Hokkaidos come in a variety of colors: white, black, red, and tan. They have longer fur than most other Japanese dogs but have similar pointed ears and a curled tail. They are a medium-sized dog weighing 44-66 pounds and are about 18-20 inches tall. These dogs are well trained and loyal to their owners. However, they need training and socialization from an early age because they can be wary of strangers. If you would like to see a Hokkaido, you will probably need to travel to Japan because they are very rare outside of the country. Hokkaidos were bred as hunting dogs and were valuable because they fared well in the brisk snowy climate in the winter. The Ainu people of Hakkaidos would depend on their dogs to help them hunt deer and bears. Today they are great pets that love the outdoors and have great stamina.
7. Japanese Chin (Japanese Spaniel)
Compared to the six official dogs of Japan, the Japanese Chin is tiny! It is also a long-haired breed that is definitely not bred for hunting. These are companion lap dogs that are popular in Japan and in America alike. The origins are debated, but it is clear that these dogs were favorites of Japanese nobles hundreds of years ago. The AKC recognized this breed back in 1888, so their presence in the West has a history as well. Japanese Chin, sometimes called Japanese Spaniels, are only 8-11 inches tall and weigh 7-11 pounds, about the same weight as an adult cat!
8. Japanese Terrier
Japanese terriers have many of the common terrier traits: they are feisty, independent, and tend to bark… a lot! These dogs have short hair and are slim, weighing between 5-10 pounds and are 11-13 inches tall. Many have a distinctive dark-brown head and white body. They are smart and affectionate but often choose to associate with one owner, being somewhat possessive at times. They are the first terrier type bred in Japan and began with a mix of English Smooth Fox Terrier and smaller native dogs. The Japanese Terrier is recognized by the Japan Kennel Club but not yet by the AKC.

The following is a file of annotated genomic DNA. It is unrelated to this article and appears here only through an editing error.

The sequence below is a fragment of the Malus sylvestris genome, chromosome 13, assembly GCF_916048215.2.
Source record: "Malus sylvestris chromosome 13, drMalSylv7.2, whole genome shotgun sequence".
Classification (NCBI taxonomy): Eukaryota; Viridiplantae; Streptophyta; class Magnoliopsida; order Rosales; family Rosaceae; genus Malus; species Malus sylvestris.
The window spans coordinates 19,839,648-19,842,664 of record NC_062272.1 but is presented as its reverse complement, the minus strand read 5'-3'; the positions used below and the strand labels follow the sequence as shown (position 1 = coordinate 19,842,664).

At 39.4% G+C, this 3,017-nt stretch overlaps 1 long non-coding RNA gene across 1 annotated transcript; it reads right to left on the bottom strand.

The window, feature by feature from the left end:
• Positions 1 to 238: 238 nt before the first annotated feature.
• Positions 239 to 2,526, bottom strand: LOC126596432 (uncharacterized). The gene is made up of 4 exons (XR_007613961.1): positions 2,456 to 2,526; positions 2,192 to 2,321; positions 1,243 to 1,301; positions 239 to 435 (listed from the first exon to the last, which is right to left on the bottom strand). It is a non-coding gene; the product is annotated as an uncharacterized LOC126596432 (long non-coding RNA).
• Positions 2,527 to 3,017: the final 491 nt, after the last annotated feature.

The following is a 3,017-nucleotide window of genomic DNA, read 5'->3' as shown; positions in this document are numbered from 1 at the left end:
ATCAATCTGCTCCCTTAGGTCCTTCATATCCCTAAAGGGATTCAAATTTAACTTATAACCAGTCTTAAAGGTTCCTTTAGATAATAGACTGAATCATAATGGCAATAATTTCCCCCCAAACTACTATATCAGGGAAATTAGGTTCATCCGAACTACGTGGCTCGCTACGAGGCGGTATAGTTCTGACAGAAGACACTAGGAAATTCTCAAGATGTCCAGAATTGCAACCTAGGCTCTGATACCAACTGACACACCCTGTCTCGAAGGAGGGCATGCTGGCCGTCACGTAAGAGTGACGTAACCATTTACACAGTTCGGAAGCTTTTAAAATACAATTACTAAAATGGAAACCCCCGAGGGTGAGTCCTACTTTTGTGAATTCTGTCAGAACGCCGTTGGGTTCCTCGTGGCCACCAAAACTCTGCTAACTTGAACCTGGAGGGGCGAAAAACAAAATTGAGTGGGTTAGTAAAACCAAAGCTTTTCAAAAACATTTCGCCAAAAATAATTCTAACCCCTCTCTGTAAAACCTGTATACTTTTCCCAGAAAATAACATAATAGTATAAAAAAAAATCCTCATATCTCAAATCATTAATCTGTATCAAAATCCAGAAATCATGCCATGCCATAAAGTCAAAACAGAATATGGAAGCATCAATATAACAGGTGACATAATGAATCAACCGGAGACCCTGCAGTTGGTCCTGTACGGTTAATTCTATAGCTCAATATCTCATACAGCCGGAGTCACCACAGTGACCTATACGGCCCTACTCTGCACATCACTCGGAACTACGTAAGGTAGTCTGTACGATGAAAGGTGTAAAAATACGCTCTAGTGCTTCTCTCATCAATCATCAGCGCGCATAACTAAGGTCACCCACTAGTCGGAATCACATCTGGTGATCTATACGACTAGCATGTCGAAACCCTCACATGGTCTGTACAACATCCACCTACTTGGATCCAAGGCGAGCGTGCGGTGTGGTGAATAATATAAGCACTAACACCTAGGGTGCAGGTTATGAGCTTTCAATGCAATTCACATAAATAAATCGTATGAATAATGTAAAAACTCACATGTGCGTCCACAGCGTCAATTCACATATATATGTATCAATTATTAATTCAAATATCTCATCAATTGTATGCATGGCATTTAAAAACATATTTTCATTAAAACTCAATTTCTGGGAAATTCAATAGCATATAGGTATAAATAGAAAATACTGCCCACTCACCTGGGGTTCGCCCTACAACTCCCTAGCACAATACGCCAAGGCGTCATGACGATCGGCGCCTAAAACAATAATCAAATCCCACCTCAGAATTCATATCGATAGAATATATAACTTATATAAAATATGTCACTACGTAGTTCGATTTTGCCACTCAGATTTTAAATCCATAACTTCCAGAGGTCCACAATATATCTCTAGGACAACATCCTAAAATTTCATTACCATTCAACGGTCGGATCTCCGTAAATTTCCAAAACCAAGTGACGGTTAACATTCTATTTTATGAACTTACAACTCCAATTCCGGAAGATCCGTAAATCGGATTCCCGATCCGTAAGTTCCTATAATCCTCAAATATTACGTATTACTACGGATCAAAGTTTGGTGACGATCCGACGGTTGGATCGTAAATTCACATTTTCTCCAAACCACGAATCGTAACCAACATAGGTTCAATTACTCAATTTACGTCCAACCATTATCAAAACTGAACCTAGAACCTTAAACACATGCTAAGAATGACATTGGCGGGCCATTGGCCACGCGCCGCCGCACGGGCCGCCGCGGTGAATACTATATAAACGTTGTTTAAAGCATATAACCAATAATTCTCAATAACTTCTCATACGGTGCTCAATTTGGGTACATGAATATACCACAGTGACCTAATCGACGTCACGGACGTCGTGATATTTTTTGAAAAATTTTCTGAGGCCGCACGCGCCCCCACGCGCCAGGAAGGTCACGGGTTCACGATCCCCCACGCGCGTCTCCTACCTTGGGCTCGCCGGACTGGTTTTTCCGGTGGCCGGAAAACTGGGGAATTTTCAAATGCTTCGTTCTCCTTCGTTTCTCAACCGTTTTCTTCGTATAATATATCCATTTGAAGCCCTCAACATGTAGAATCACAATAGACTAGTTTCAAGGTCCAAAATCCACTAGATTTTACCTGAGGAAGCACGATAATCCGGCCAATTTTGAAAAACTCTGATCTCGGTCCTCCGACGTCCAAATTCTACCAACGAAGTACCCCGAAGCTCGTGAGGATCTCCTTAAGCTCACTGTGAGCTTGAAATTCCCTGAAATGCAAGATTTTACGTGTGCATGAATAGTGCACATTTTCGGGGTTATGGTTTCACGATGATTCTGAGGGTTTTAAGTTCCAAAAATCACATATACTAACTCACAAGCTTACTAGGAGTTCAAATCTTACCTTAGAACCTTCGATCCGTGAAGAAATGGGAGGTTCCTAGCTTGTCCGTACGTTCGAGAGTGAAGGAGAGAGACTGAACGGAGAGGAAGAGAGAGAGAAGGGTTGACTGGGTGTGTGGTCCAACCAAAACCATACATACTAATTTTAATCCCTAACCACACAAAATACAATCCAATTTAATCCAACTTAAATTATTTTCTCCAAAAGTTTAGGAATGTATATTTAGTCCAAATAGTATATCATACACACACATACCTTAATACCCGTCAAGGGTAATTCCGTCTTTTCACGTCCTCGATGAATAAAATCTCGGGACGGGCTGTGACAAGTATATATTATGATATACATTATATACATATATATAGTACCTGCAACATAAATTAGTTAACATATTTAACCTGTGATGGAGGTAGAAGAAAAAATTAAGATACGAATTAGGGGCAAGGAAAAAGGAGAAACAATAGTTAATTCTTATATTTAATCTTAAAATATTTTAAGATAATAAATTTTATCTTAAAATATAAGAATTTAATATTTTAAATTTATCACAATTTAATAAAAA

9. Japanese Spitz
Japanese Spitz dogs can be described as little white fluff-balls. They have long fluffy fur and a curly tail that curls up over their backs. Spitz dogs are 12-15 inches tall and weigh around 10-25 pounds. They have a lot of personality and are considered funny dogs. They get along well with their family and with other dogs. The history of the Japanese Spitz is unknown because records were destroyed during World War II. It is thought that the breed started with the white German Spitz before 1920. Other Spitz were imported from Canada, China, the United States, and Australia. The Japanese Spitz is not yet recognized by the AKC, but it has been accepted by the Japan Kennel Club since 1948.
10. Japanese Mastiff (Tosa Inu)
In contrast to the little Spitz, the Japanese Mastiff (or Tosa Inu) is a large Japanese dog breed that grows to be 100-200 pounds! They can be 21.5-23.5 inches tall and are muscular, sturdy dogs. They have short coarse fur that can be a variety of colors and have markings of a black muzzle and darker ears. As pets they are good watchdogs and wary of other dogs, but they are very affectionate with their own family.
Dating back to the 14th century, Japan has a history of dog fighting. They bred their Shikokus to be tough fighting dogs. When Westerners started arriving on the island, they brought their own dogs and the Japanese found they had to compete with some bigger breeds. They began breeding these dogs (Bulldogs, Mastiffs, and Great Danes) with their native dogs to create fiercer competition. During dog fights the people honored Tosa Inu dogs much like sumo wrestlers with many similar traditions. In the United States, Tosas are friendly companion dogs that are not yet recognized by the AKC.
The photo featured at the top of this post is © FunFamilyRu/Shutterstock.com
Ready to discover the top 10 cutest dog breeds in the entire world?
How about the fastest dogs, the largest dogs and those that are -- quite frankly -- just the kindest dogs on the planet? Each day, AZ Animals sends out lists just like this to our thousands of email subscribers. And the best part? It's FREE. Join today by entering your email below.
Thank you for reading! Have some feedback for us? Contact the AZ Animals editorial team.